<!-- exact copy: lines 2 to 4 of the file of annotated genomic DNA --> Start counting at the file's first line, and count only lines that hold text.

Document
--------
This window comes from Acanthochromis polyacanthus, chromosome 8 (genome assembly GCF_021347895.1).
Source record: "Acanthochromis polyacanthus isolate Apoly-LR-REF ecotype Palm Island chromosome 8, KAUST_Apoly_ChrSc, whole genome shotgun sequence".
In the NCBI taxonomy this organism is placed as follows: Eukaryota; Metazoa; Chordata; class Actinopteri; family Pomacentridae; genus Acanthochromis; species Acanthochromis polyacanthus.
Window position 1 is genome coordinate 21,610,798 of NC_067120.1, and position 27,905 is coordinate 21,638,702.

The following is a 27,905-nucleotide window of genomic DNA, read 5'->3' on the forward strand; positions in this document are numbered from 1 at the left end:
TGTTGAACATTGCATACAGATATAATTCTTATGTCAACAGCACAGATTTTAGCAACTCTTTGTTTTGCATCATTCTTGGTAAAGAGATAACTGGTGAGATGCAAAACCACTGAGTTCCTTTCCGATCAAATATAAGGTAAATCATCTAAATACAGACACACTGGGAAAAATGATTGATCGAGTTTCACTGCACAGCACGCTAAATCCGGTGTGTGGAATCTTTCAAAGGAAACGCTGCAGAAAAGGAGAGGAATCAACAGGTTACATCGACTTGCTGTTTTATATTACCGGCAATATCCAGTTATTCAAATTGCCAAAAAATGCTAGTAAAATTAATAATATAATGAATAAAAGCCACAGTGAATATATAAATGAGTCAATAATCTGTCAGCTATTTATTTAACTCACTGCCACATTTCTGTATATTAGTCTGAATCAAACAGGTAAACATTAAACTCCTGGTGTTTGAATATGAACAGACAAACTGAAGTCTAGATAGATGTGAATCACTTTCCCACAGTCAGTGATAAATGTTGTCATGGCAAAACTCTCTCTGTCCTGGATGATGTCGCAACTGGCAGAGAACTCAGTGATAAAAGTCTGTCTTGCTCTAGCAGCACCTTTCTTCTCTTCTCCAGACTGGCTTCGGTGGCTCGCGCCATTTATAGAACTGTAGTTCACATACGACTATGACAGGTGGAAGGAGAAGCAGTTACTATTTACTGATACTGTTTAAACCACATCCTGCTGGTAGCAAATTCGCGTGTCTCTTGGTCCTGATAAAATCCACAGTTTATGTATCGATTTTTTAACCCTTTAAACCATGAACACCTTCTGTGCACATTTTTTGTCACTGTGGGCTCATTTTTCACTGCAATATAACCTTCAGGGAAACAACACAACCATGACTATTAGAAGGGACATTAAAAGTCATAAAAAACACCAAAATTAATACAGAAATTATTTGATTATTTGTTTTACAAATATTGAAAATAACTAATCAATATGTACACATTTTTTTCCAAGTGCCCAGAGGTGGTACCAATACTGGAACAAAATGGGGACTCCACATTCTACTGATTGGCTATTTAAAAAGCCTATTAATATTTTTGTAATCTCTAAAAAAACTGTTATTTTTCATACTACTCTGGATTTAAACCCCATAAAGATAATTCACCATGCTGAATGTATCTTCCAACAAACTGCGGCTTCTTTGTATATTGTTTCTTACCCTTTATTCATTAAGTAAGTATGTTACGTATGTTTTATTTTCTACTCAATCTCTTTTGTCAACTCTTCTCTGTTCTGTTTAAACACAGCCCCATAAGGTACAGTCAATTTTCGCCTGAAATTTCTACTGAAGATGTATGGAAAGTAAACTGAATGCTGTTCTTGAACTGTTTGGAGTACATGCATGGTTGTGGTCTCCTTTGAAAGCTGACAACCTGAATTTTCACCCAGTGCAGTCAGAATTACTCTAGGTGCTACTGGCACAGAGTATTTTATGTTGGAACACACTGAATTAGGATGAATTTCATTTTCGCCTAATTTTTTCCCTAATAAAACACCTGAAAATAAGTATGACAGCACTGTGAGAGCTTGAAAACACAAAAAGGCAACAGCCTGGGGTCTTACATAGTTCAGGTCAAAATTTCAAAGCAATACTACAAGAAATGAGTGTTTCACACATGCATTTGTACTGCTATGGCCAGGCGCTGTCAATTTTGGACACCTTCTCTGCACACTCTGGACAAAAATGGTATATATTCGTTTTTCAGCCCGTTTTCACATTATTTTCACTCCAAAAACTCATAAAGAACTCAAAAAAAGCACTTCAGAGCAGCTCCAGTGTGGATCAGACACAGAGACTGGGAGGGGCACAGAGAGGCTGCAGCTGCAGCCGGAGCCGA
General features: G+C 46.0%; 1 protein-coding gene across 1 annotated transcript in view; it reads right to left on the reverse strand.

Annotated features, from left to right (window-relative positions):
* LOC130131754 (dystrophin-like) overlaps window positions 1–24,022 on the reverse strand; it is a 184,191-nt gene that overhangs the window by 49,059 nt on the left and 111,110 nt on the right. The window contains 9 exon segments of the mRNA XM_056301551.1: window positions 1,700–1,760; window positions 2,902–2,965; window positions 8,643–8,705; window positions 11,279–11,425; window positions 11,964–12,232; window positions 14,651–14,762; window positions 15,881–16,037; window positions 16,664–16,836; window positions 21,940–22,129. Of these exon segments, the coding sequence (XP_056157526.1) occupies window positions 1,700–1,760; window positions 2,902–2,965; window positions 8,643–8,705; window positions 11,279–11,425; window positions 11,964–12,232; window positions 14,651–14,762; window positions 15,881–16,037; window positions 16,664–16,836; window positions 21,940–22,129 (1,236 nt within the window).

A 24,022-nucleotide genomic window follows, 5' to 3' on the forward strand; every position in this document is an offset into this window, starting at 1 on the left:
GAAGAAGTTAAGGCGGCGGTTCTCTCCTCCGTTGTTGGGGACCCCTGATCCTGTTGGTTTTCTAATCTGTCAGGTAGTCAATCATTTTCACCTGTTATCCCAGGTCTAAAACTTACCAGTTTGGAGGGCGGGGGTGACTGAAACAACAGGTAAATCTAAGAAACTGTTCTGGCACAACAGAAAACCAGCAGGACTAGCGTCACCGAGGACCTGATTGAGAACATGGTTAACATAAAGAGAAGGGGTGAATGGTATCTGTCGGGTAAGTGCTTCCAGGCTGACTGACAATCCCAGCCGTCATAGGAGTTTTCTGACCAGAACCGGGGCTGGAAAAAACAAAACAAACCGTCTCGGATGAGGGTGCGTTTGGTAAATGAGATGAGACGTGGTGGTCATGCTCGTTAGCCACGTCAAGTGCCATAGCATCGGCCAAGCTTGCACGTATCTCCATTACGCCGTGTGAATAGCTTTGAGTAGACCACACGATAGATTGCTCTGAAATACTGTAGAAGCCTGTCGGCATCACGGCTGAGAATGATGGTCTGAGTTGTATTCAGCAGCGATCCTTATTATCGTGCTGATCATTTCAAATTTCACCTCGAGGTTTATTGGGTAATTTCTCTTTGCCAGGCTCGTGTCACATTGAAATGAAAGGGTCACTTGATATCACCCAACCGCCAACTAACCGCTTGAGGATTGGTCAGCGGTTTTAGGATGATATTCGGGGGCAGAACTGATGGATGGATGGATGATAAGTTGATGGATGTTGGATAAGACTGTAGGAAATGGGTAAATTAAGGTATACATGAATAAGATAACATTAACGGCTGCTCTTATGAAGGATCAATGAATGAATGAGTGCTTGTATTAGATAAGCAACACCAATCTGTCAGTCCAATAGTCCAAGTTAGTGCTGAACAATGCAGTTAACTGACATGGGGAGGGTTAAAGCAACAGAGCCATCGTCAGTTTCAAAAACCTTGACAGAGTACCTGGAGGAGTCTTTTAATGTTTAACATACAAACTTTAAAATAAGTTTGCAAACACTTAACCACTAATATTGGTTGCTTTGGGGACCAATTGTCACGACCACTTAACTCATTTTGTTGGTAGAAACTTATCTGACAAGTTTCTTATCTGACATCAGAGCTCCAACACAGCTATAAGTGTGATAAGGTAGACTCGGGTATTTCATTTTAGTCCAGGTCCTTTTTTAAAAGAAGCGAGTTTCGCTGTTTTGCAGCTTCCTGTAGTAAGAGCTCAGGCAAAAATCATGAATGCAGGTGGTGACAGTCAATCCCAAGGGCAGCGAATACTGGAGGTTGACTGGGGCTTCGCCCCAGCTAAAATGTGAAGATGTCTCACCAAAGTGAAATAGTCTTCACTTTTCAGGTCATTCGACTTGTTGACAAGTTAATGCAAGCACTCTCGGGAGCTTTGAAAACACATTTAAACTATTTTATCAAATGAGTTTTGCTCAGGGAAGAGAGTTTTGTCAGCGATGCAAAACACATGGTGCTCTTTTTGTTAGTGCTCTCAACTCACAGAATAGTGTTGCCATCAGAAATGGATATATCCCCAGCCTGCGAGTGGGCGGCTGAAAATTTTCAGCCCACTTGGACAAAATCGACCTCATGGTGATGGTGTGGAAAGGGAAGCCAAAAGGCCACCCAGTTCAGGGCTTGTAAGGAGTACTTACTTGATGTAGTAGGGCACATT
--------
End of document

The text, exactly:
Source record: "Acanthochromis polyacanthus isolate Apoly-LR-REF ecotype Palm Island chromosome 8, KAUST_Apoly_ChrSc, whole genome shotgun sequence".
In the NCBI taxonomy this organism is placed as follows: Eukaryota; Metazoa; Chordata; class Actinopteri; family Pomacentridae; genus Acanthochromis; species Acanthochromis polyacanthus.
Window position 1 is genome coordinate 21,610,798 of NC_067120.1, and position 27,905 is coordinate 21,638,702.